Ontario’s coal phase out
Phasing out the use of coal fired electricity in Ontario was an enormous achievement, the greenhouse gas reduction equivalent of taking 7 million cars off the road. The OCAA fought relentlessly for more than 15 years to end coal use in Ontario. It’s advocacy led to an all-party agreement that coal had to go in Ontario as early as 2000. But it took another decade of effort to ensure that coal use was indeed ended in Ontario, making this province the first jurisdiction in the world to end coal fired electricity generation for health and environmental reasons. This section recaps some of our efforts to end coal use.
Ending the use of coal-fired electricity was a massive climate achievement -- the equivalent of taking seven million cars off the road. This report looks at how this remarkable success was achieved and the lessons learned from one of the biggest environmental success stories in recent times.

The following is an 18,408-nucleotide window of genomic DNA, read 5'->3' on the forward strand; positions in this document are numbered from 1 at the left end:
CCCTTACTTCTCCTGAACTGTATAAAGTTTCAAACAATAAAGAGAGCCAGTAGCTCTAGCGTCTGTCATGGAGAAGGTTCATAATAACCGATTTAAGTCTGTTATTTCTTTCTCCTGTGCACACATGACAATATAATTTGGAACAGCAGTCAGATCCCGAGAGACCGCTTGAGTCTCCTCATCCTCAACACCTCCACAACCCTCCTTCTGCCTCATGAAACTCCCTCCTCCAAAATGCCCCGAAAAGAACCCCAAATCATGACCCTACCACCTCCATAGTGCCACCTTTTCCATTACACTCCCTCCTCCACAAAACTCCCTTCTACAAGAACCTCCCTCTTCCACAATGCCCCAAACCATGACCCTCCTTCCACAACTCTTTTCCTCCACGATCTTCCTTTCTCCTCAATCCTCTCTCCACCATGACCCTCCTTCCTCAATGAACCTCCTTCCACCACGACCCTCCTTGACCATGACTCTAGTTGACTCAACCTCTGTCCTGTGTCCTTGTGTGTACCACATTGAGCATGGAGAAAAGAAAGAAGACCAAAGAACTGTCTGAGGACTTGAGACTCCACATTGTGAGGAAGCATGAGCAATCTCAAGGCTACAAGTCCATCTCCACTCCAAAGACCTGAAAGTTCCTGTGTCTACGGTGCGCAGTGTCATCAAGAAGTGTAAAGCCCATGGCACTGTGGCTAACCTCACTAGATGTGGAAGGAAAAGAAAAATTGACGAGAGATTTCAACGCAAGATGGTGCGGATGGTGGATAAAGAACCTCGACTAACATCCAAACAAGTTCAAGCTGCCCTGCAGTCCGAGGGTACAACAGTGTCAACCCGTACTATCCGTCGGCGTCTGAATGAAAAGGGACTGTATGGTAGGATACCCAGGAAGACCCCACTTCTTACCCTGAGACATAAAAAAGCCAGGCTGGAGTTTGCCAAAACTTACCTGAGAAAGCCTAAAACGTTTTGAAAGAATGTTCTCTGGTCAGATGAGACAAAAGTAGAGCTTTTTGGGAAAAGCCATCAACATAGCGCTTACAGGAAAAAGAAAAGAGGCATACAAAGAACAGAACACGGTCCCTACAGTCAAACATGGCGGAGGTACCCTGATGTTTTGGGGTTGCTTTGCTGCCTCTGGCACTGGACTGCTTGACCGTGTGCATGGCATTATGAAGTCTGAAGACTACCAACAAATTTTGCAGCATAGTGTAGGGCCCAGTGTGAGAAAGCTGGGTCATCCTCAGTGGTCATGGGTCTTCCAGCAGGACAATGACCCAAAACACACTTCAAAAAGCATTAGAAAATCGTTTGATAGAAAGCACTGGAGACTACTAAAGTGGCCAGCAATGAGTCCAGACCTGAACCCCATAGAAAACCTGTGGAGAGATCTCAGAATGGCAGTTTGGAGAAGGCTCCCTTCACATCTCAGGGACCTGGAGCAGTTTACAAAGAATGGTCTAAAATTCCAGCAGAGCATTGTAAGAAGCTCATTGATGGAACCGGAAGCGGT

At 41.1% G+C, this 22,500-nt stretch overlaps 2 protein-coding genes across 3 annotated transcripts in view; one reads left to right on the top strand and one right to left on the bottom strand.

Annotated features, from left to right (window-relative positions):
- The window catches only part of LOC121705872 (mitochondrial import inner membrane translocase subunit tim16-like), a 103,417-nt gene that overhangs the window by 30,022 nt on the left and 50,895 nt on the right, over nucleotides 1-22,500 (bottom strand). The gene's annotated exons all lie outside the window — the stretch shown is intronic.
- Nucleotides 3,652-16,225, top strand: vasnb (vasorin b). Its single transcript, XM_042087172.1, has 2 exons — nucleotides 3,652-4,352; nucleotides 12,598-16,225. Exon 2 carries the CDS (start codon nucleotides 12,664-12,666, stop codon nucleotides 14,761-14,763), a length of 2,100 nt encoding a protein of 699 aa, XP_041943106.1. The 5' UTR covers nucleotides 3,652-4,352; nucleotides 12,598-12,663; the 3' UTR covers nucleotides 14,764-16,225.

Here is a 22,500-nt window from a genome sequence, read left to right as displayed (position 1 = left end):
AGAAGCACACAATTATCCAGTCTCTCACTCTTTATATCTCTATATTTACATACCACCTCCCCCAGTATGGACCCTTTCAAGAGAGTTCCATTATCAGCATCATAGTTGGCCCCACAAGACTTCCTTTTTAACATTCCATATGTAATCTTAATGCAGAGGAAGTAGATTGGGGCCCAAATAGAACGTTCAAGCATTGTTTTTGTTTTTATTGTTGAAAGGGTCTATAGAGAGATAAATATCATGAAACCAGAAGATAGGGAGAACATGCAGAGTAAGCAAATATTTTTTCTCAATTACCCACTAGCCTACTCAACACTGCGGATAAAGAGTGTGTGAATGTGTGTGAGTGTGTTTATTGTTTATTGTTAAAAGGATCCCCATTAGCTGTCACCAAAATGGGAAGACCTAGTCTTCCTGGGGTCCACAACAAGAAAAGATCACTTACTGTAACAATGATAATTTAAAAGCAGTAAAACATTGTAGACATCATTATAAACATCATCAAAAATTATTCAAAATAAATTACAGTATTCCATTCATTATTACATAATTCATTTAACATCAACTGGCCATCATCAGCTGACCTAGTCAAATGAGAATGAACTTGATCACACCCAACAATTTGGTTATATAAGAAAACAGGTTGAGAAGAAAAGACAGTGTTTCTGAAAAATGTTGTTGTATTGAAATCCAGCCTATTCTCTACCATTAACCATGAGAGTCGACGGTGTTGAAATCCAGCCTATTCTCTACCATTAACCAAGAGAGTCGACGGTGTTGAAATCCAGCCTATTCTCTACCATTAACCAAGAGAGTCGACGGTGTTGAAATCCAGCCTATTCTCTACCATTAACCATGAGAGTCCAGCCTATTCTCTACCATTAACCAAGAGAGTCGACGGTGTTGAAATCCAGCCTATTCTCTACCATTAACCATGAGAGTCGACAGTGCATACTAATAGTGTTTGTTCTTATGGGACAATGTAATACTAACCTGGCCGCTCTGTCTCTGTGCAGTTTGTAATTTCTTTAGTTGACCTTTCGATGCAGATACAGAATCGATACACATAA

This video features interviews with key players in the campaign to phase out coal in Ontario.
This report outlines how an early shut down of dirty coal plants and phasing out the expensive and aging Pickering Nuclear Station, could save Ontario more than a billion dollars on its annual electricity bill.
The OCAA used data from Canada's National Pollutant Release Inventory (NPRI) to document the huge environmental and health impacts of burning coal.
In 1998 and 2001, OCAA hired energy analyst Steven Diener to analyze the cost of replacing coal-fired electricity generating units with cleaner natural gas units. These two studies demonstrated that the replacement costs were far less than the health costs caused by burning coal.